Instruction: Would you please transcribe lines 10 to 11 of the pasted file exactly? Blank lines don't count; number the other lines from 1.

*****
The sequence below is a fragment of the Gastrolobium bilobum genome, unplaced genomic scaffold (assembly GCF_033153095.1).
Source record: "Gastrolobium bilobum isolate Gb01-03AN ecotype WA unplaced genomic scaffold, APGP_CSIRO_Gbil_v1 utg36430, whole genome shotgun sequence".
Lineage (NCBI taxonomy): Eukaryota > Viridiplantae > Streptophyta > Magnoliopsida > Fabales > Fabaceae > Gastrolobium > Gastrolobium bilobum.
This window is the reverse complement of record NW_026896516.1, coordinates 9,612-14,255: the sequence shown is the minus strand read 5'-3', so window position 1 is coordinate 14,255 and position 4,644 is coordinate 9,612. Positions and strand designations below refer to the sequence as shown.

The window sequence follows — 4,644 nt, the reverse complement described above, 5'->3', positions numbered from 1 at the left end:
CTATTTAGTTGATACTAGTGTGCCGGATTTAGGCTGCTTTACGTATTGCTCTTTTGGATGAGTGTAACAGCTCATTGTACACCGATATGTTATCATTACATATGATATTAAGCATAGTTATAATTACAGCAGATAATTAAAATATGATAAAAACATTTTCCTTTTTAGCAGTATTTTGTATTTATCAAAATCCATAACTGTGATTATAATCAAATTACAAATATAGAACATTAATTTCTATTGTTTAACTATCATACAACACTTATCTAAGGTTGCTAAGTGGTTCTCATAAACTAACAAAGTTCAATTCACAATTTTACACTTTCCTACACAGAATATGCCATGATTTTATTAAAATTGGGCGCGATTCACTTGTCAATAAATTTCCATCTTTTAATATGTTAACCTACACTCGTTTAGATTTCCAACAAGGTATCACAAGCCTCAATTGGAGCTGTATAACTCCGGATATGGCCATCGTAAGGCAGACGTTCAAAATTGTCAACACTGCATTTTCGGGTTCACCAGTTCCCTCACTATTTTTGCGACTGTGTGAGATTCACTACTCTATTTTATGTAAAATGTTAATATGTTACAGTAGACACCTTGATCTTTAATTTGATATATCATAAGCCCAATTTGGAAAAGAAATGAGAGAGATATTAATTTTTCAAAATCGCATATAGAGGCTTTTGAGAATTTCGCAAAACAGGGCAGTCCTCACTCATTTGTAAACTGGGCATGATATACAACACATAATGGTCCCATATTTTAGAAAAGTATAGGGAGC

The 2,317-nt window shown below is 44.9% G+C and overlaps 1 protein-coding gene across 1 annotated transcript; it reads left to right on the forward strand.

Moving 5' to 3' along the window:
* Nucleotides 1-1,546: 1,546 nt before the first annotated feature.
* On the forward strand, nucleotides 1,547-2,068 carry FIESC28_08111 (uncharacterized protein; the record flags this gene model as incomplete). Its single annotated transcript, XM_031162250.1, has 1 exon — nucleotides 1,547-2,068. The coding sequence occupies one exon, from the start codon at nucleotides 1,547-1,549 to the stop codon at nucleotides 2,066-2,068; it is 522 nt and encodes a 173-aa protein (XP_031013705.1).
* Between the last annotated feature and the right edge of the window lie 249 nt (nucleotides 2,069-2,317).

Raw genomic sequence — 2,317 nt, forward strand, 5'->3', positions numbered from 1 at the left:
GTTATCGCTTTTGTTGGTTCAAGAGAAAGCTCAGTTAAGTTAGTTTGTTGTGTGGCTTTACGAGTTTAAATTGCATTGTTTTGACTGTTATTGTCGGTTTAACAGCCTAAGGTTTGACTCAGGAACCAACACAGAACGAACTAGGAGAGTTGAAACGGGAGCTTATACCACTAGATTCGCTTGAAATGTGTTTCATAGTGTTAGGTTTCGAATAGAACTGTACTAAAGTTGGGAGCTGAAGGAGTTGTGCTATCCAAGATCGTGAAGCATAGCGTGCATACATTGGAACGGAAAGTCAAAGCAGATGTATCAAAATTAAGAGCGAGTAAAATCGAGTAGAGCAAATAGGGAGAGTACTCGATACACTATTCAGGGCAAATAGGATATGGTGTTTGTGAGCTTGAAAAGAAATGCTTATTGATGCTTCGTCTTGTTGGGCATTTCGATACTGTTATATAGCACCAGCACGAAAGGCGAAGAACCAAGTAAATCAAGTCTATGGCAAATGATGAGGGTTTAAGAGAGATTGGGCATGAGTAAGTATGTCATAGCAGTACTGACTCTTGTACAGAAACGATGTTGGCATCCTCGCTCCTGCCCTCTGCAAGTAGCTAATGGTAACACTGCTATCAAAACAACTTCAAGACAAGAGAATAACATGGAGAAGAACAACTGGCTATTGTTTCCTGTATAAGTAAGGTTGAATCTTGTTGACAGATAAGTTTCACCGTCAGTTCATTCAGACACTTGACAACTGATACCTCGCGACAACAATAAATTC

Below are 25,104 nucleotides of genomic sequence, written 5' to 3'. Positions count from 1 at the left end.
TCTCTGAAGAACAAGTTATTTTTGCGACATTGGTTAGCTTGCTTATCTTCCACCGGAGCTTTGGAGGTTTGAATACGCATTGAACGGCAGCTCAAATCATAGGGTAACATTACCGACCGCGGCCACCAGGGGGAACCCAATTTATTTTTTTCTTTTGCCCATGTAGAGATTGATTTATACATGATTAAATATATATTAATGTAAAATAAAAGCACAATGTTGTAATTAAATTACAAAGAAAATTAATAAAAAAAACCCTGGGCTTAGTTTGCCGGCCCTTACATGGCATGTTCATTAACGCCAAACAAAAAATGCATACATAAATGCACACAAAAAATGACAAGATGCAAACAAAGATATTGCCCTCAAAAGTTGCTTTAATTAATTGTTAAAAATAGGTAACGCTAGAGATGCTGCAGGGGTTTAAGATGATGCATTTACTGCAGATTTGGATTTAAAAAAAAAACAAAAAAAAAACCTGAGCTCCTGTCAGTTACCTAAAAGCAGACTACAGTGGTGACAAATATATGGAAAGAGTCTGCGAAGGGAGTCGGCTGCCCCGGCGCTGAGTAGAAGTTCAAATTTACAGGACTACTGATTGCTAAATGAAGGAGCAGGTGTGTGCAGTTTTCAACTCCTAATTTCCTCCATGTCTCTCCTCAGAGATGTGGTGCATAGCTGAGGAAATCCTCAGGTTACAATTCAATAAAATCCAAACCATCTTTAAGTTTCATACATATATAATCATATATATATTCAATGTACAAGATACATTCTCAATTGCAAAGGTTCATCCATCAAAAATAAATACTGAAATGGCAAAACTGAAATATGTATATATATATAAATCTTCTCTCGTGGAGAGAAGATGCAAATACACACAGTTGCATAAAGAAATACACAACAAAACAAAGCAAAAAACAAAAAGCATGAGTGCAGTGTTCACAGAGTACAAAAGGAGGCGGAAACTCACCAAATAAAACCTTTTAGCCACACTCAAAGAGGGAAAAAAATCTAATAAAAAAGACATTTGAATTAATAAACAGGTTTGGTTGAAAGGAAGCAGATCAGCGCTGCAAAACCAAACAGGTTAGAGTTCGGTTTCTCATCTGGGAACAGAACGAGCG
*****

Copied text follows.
* On the forward strand, nucleotides 1,547-2,068 carry FIESC28_08111 (uncharacterized protein; the record flags this gene model as incomplete). Its single annotated transcript, XM_031162250.1, has 1 exon — nucleotides 1,547-2,068. The coding sequence occupies one exon, from the start codon at nucleotides 1,547-1,549 to the stop codon at nucleotides 2,066-2,068; it is 522 nt and encodes a 173-aa protein (XP_031013705.1).
* Between the last annotated feature and the right edge of the window lie 249 nt (nucleotides 2,069-2,317).